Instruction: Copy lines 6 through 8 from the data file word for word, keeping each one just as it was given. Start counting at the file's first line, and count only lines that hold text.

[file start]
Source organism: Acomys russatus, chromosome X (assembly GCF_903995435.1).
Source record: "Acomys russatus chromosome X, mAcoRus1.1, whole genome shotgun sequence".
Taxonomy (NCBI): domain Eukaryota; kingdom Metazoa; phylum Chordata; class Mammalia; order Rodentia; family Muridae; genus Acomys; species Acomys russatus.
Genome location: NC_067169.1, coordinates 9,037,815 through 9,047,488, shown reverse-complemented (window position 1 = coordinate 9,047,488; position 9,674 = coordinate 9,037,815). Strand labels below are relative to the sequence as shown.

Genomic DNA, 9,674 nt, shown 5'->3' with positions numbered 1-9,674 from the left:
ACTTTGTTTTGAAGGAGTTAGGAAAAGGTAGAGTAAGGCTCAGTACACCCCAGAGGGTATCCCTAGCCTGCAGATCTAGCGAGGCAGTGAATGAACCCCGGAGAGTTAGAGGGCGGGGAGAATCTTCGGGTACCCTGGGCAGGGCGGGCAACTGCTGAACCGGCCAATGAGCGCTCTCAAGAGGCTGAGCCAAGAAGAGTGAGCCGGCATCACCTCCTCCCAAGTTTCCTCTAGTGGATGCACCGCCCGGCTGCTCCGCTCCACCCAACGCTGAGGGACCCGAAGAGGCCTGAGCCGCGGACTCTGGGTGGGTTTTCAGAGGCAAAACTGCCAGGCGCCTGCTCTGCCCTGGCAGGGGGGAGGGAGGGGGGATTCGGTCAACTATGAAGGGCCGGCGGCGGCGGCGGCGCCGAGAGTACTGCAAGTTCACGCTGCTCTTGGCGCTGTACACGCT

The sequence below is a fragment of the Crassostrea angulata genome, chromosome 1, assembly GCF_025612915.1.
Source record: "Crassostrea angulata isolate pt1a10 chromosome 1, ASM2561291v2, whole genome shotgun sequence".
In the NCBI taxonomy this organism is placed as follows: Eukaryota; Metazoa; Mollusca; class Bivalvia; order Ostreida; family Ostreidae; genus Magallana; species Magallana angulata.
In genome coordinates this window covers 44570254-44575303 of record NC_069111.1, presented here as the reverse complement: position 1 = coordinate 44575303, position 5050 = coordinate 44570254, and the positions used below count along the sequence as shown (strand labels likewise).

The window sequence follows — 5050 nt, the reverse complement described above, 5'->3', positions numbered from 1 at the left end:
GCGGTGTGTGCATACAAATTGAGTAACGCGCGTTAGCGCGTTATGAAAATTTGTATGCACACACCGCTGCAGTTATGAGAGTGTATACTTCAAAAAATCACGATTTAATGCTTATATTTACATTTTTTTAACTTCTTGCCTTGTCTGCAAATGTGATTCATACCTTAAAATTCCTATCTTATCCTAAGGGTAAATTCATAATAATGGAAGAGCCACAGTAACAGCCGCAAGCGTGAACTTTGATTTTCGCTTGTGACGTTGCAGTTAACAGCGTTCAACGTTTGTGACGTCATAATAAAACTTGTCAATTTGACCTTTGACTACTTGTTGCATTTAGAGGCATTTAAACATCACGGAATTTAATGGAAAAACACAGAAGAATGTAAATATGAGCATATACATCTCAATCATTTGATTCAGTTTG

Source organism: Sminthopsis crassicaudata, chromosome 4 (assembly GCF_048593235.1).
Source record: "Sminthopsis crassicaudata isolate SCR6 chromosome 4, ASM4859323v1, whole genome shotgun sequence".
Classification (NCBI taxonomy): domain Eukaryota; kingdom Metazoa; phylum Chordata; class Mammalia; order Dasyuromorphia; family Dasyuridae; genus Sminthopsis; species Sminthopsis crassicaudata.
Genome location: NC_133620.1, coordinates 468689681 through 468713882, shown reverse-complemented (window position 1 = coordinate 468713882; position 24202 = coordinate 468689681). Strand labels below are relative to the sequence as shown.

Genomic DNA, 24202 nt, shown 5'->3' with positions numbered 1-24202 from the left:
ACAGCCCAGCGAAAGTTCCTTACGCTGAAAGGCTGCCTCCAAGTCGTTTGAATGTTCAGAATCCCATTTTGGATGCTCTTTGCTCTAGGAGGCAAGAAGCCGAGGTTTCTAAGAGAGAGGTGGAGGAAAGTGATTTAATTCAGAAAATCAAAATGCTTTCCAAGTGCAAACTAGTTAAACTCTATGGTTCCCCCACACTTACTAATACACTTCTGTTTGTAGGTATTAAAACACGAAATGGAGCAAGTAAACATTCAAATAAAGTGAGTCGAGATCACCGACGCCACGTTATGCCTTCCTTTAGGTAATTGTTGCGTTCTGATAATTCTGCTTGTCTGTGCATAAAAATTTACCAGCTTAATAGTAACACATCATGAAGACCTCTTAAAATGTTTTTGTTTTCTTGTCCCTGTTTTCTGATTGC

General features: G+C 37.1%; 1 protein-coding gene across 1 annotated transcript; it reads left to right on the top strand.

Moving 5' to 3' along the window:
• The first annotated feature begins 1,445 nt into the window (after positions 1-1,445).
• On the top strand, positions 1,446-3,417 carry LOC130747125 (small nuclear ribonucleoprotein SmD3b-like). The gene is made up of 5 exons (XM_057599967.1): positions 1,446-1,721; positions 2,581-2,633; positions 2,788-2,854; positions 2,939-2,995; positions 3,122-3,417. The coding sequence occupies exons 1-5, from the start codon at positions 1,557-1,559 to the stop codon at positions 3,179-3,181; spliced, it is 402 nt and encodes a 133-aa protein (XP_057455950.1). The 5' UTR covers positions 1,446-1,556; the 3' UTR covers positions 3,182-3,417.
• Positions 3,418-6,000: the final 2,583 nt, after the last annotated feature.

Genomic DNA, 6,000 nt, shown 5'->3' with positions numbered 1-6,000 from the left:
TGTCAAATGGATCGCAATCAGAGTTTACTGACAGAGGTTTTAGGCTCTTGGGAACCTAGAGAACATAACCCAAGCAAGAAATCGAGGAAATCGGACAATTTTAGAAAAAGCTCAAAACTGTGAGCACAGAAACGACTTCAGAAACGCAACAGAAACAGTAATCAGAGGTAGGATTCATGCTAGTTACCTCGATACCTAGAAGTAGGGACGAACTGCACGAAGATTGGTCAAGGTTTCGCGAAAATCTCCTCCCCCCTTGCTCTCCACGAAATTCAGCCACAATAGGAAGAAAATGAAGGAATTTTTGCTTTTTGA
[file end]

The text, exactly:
ACTTTGTTTTGAAGGAGTTAGGAAAAGGTAGAGTAAGGCTCAGTACACCCCAGAGGGTATCCCTAGCCTGCAGATCTAGCGAGGCAGTGAATGAACCCCGGAGAGTTAGAGGGCGGGGAGAATCTTCGGGTACCCTGGGCAGGGCGGGCAACTGCTGAACCGGCCAATGAGCGCTCTCAAGAGGCTGAGCCAAGAAGAGTGAGCCGGCATCACCTCCTCCCAAGTTTCCTCTAGTGGATGCACCGCCCGGCTGCTCCGCTCCACCCAACGCTGAGGGACCCGAAGAGGCCTGAGCCGCGGACTCTGGGTGGGTTTTCAGAGGCAAAACTGCCAGGCGCCTGCTCTGCCCTGGCAGGGGGGAGGGAGGGGGGATTCGGTCAACTATGAAGGGCCGGCGGCGGCGGCGGCGCCGAGAGTACTGCAAGTTCACGCTGCTCTTGGCGCTGTACACGCT

The sequence below is a fragment of the Crassostrea angulata genome, chromosome 1, assembly GCF_025612915.1.
Source record: "Crassostrea angulata isolate pt1a10 chromosome 1, ASM2561291v2, whole genome shotgun sequence".